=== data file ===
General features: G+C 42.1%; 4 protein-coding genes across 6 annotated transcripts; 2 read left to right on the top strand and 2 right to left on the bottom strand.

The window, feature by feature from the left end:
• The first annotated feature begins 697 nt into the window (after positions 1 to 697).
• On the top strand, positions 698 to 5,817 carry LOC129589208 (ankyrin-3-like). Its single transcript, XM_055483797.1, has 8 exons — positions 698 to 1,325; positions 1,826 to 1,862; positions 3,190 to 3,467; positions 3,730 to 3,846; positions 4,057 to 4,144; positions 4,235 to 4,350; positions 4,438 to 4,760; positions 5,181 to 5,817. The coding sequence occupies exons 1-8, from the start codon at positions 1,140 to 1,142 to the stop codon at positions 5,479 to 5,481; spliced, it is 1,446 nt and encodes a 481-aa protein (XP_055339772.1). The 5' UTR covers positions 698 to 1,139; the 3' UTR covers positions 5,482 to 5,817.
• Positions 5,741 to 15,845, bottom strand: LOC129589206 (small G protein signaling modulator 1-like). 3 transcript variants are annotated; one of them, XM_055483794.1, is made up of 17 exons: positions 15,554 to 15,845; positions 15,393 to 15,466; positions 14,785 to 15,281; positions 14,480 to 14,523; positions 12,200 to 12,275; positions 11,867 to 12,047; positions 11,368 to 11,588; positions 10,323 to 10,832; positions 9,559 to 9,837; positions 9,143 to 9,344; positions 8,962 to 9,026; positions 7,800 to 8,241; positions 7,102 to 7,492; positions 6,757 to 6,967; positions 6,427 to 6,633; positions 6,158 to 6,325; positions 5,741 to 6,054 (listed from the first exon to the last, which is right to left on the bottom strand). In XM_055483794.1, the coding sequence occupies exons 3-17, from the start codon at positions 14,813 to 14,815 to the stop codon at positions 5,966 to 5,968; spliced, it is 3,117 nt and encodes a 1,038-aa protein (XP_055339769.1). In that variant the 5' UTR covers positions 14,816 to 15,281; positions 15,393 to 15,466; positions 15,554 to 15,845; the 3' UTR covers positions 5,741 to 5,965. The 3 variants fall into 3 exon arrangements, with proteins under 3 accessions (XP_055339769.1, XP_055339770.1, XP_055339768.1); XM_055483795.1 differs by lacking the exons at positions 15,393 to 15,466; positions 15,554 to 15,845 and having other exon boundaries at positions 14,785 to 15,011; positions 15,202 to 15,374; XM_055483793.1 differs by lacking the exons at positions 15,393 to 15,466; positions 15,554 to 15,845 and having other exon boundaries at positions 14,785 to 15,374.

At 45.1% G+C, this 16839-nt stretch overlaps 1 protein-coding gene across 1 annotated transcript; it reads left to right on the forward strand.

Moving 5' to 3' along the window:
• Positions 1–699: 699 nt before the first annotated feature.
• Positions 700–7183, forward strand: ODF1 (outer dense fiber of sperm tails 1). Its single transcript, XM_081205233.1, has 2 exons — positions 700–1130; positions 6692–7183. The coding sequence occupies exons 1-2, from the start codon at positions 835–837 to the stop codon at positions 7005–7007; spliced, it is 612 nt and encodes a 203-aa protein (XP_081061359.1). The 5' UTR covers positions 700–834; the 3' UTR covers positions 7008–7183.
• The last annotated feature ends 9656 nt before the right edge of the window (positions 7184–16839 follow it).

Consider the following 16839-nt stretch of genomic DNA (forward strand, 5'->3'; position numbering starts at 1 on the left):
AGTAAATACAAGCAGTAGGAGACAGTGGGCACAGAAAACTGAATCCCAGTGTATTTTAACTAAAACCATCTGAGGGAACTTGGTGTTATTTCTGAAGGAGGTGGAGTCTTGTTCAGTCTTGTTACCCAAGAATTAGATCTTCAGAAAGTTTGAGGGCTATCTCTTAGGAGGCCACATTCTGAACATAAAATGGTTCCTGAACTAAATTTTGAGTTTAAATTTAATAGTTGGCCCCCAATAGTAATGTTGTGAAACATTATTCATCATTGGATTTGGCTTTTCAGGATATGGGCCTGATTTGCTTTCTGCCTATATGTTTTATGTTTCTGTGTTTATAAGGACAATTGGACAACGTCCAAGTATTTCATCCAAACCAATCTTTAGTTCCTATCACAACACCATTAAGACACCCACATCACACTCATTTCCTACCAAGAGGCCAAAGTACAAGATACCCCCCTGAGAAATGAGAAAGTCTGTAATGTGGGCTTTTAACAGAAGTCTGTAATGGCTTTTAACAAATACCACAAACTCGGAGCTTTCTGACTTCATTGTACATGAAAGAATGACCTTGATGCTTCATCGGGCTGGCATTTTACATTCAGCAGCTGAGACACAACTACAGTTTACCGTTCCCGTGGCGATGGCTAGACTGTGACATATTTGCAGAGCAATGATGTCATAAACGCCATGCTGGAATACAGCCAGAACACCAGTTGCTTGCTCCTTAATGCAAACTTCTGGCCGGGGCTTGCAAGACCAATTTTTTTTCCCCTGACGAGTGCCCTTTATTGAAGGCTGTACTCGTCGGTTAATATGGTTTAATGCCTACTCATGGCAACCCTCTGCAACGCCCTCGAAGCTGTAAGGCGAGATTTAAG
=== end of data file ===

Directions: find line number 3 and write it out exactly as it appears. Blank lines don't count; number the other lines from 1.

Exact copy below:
• The first annotated feature begins 697 nt into the window (after positions 1 to 697).